A Tarkwa Circuit Court judge Hathia Ama Manu, has sentenced two Nigerians to 20-year prison terms for engaging in illegal mining, commonly known as galamsey.
The terms will run concurrently.
The convicts, Ayodele Jackson and Benjamin Obin, were arrested at Bepoase, near Prestea in the Western Region.
The two men who were sentenced on October 7, pleaded guilty to the charges with the explanation that they were unemployed and hungry, and had only resorted to the galamsey work as a means of surviving.
They told the court that they had only been indulging in the act for about three weeks before their arrest. They were thus convicted on their own plea.
Laying out the fact of the case, the Prosecutor, Deputy Superintendent of Police (DSP) Juliana Dadzie told the court that a complaint was made against the accused by two officers of the Minerals Commission.
According to her, the two Minerals Commission staff Emmanuel Morrison and Bismark Mansoh, on a routine patrol in the Prestea area, spotted the accused, with about fifteen others engaging in illegal mining activities with two excavators, a washing plant and a water pumping machine at Bepoase.
Upon seeing the two officers, the miners fled, but the officers managed to apprehend the two expatriates.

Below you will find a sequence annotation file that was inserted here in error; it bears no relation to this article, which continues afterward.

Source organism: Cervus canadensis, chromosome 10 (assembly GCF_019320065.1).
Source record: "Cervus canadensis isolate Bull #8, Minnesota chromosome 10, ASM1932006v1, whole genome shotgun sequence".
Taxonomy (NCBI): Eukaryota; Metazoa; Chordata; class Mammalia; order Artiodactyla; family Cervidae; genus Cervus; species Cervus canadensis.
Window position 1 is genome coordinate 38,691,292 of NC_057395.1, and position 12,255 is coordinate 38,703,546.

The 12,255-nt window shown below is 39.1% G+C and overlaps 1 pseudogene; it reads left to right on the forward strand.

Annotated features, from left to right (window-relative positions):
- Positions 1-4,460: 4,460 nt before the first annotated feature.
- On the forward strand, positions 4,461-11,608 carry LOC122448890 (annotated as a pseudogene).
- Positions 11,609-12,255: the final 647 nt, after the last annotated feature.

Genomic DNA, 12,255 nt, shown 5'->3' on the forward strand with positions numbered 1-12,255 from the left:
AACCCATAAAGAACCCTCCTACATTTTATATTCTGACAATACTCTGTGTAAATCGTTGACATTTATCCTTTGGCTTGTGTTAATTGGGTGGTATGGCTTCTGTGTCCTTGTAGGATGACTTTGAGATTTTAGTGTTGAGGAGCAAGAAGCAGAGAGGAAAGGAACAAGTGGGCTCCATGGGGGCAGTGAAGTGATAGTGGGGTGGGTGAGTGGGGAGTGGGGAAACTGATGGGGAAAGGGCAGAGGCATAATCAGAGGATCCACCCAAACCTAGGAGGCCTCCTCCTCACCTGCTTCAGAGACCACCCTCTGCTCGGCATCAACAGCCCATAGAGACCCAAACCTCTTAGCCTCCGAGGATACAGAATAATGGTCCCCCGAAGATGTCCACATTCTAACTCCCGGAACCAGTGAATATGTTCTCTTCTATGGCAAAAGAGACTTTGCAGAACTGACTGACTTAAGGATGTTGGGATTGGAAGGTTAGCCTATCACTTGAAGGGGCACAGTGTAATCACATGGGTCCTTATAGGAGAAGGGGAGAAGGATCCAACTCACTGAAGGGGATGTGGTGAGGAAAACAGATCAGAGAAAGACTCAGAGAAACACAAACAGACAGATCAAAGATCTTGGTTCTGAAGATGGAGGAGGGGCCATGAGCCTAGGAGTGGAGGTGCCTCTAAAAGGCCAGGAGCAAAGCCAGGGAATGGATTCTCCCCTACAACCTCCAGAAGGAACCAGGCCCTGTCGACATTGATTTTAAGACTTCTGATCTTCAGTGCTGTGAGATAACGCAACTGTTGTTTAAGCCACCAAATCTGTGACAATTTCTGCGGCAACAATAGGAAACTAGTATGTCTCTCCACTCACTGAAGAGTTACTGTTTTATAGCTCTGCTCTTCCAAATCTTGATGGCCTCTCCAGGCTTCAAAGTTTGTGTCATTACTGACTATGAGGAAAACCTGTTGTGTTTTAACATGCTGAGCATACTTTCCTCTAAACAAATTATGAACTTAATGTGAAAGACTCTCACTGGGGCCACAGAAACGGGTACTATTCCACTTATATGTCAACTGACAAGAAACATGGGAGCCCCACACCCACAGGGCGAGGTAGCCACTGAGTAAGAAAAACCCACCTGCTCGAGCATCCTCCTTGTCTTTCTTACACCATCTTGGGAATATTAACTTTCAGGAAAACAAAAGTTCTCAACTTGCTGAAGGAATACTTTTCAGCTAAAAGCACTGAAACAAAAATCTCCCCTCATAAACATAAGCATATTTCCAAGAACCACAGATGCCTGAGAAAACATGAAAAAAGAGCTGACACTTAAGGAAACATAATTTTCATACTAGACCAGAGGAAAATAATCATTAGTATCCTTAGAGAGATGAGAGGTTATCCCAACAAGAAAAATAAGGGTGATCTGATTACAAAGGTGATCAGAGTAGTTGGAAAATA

They were then handed over to the Police, with the pumping machine and one excavator control board.
The court presided over by judge Hathia Ama Manu described the circumstance under which they had entered into the illegal business as “unfortunate”, but stated that, “the country is at a point where our water bodies, especially those of us in the Western Region, have been destroyed due to illegal mining.”
The court thus said that the accused had no excuses to justify destroying the environment.
They were sentenced due to the severity of their offence.
The court ordered that after serving their sentences, the two men be deported to Nigeria.
The court also ordered that the excavator, with its control board and the water pumping machine be confiscated to the state. They will be handed over to the Minerals Commission.